Despite box office failings in the US, Tár has been scooping up critical plaudits and awards nominations, and holding the attention of those who are lucky enough to see it.
One big question on the lips of cinemagoers leaving screenings has been whether or not the film is a true story.
Following its release in UK cinemas, we take a look at whether it really is based on real events. Here is everything you need to know about it.
What is Tár?
In the film, Lydia Tár has ascended the ranks of conducting. She has worked in all of the ‘Big Five’ American orchestras while developing her own compositions, and earned her spot on the coveted and short list of so-called EGOT’s – those who have won all four major awards of Emmy, Grammy, Oscar and Tony.
Now at the height of her career, she holds the prestigious position of chief conductor for the Berlin Philharmonic orchestra, and is preparing for both a book launch and a much-anticipated live performance of Mahler’s Fifth Symphony.
She also runs a mentoring scholarship programme for women – rumoured to be a source of young women with whom she has affairs – and attempts to maintain her domestic life with her partner Sharon, played by Nina Hoss, and their daughter Petra, that is until dark secrets come to light and threaten to make Lydia’s house of cards come tumbling down.
Tár does feel like a biopic, and Lydia Tár certainly is the sort of character who would merit her own cinematic portrayal in a film titled minimalistically with her own surname.
There are scenes in which her impressive list of achievements are reeled out - the opening, real-time New Yorker interview for instance, or when Tár later inserts quotes from that same discussion into her own Wikipedia page.
The film is also set among real institutions that will be known even to those with little prior classical music knowledge - the Berlin Philharmonic for instance.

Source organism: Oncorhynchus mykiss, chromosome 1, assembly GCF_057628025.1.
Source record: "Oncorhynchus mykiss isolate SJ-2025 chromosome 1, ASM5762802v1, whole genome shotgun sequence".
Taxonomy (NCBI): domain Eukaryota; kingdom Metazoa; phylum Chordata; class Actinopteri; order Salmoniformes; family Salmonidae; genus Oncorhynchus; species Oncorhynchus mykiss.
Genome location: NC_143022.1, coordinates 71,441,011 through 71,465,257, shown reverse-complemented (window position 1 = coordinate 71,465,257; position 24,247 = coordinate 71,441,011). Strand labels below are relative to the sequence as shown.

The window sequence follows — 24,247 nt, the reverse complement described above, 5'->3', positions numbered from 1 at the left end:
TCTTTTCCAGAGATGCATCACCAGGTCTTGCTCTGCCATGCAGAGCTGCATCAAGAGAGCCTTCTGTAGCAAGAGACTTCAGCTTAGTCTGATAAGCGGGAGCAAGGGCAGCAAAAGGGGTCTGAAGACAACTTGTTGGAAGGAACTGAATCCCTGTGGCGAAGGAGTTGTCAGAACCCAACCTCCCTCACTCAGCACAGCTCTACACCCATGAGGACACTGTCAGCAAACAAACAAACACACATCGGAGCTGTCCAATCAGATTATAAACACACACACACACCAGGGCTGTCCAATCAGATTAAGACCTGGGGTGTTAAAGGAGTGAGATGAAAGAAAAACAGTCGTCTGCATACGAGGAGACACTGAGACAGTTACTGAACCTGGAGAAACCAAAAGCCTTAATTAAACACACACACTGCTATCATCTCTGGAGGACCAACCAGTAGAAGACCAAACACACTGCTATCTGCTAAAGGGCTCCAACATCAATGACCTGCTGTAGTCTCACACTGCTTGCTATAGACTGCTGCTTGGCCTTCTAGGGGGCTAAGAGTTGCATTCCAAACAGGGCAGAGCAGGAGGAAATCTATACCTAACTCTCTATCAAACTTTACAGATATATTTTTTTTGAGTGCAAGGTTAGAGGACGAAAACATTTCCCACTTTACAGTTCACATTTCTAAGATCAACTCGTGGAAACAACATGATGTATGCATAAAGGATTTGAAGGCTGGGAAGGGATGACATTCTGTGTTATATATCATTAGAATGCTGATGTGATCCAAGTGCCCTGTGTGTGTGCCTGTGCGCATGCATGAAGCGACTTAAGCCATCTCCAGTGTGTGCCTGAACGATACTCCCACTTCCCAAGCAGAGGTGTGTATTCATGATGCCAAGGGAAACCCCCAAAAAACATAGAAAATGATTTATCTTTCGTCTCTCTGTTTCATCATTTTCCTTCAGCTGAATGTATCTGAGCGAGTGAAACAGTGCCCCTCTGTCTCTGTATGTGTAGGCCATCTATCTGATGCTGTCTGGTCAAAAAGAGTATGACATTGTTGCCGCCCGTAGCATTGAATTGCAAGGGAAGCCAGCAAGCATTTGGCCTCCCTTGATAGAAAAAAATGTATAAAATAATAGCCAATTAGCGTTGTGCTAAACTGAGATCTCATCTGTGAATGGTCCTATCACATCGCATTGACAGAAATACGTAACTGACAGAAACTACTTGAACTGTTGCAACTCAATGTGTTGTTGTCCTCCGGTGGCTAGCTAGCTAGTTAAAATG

Is Tár a true story?
No, Tár is not a true story, and the film charts the downfall of an entirely fictional composer and conductor - one early clue is the mention of “the pandemic” in the film’s opening scene.
Were Lydia Tár’s story real and recent enough to have been impacted by the Covid-19 pandemic, it’s unlikely such a biopic would have been turned around so quickly.
But you’d be forgiven for thinking that Tar is a real person, and not just because of the film’s brilliant ability to ground its story in reality. Official synopses for the film simply stated that Lydia Tár “widely considered one of the greatest living composer/conductors” without batting an eyelid, and a Wikipedia page for the thunderous conductor even sprang up ahead of the film’s release, before being merged into the film’s broader entry.
A Twitter account called @LydiaTarReal has also appeared in recent weeks, which has provided fans of the film with an entertaining stream of consciousness from its protagonist. However, we have perhaps seen the last of this Twitter account, following a tragic accident at the Oscars:
Tricky marketing perhaps. But a combination of reality-bending PR and a film that deals in the kind of very real professional missteps we’ve seen playing out in real life countless times really help to establish an air of authenticity.
What has been said about the character?
Both Blanchett and writer and director Todd Field have commented on the character, with the film’s star saying she’d never encountered someone “as elusive and as complex as Lydia Tár.”
Describing how she embodied the character, Blanchett told PA: “I’m very language focused, and, of course, the first quarter of the film is very top heavy with language, but then that sort of peters out into silence. In a way, I started with what she loved. I started with the music, I started with this thing that had kept her alive and kept her sane, and that she was risking losing because of the events that unfold in the film.”
In a statement accompanying a teaser trailer for the film released in August, Field said that he wrote the script specifically for Blanchett, and that if she had said no, "[it] would have never seen the light of day."
The film keeps Tár such a ubiquitous figure by making Blanchett’s performance the focal point of the entire narrative, a decision from the director that makes it abundantly clear just how influential and powerful the character is.
“There were very simple rules for the film,” said Field when asked why he wanted to make Tár such an intense character study. “Trying to understand why is this happening – this character got into whatever she did, like all of us, because she had a great love for something, she had a love for music, it was going to transform her and change her. And it did.
How can I watch it?
Tár is in UK cinemas now.